Rosin and live rosin differ from live resin, and other concentrates such as wax/oils, in that they are solvent-less concentrates. This means that rosin is a natural and pure concentrate, produced using heat and pressure, instead of hydrocarbons (solvents) used in resin and other waxes/oils.
So how do rosin and live rosin differ? Live rosin, like live resin but unlike regular rosin, uses fresh frozen flower (bud). The other versions, that are not live, use flower that is dried and processed.
So, as you can see above, there are differences among the four types. For the purposes of this paper, we will stick to our discussion of live rosin.
So, if you’re still with me I’ll summarize: waxes, oils, and live resin use chemicals to produce the extract. Rosin is more natural, in that no chemicals are used to produce the extract. When we see the word “live,” we know that fresh frozen bud was used to make the extract.
The Popularity of Live Rosin
Live rosin is well known as the “top-shelf” concentrate available, due to its potent aromas. There are also many positives, such as being safer to produce (since there are no solvents involved), higher potency, and already mentioned, more aroma for the user.
Since there are no chemicals in live rosin, there are many ways it can be consumed, such as with edibles, water pipes, vaporizers, etc.
Since live flowers are used, some consumers claim to experience the marvelous aroma and flavors, that were present at harvest.
Live rosin also contains more terpenes than live resin, since there is no chemical extraction.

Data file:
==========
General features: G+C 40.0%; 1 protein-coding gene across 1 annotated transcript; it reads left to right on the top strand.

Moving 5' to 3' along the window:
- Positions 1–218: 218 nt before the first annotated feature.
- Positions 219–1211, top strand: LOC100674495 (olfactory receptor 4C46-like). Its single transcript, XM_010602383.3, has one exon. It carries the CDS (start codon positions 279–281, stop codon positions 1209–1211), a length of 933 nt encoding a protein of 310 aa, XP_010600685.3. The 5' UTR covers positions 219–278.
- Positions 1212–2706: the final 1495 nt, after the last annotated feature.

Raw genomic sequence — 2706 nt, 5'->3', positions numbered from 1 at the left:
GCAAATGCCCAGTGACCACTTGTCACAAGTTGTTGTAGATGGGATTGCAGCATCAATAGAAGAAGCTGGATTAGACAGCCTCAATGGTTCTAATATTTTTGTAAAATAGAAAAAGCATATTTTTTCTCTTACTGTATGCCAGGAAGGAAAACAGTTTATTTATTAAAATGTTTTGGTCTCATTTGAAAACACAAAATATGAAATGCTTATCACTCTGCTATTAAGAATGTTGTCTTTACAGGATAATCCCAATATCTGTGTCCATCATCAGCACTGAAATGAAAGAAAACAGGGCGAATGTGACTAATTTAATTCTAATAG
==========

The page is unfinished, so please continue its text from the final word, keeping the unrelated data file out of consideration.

So, why would you pick live rosin over live resin, if both are using fresh frozen flowers? The answer is that since chemicals are not used on the live rosin, it is a more natural concentrate. If you’ve noticed the trend anywhere you go, especially in supermarkets, everyone wants products and produce labeled “fresh” or “no chemicals added.” From the surging popularity of organic food, which is made naturally, to the continued popularity of American Spirit cigarettes, which have no added chemicals, there is a remarkable consumer trend for something that feels more fresh, natural, and wholesome.
Consider the analogy that live rosin is to live resin, as organic food is to regular food that uses chemicals. Given the trend that everyone wants what is natural, we can see the popularity of live rosin.
With such high demand, live rosin tends to be more expensive than live resin.
What are the prices of live resin?
Well, it varies, but the general prices are listed below.
Prices on Rosin
Live resin is sold for $50 to $120 per gram (gm) and can be purchased in 1 gm or ½ gm containers.
Live rosin also ranges from $50 to $120 per gm, but it tends to generally be more expensive, than live resin.
It is sold in ½ gm, 1gm, and even up to 8 gm at once – see the rosin specials on our website.
These prices, for live rosin and live resin, are much more compared to the $10 to $20 for basic wax and shatter (a cannabis extract that has a translucent appearance, as if it could be “shattered” like glass).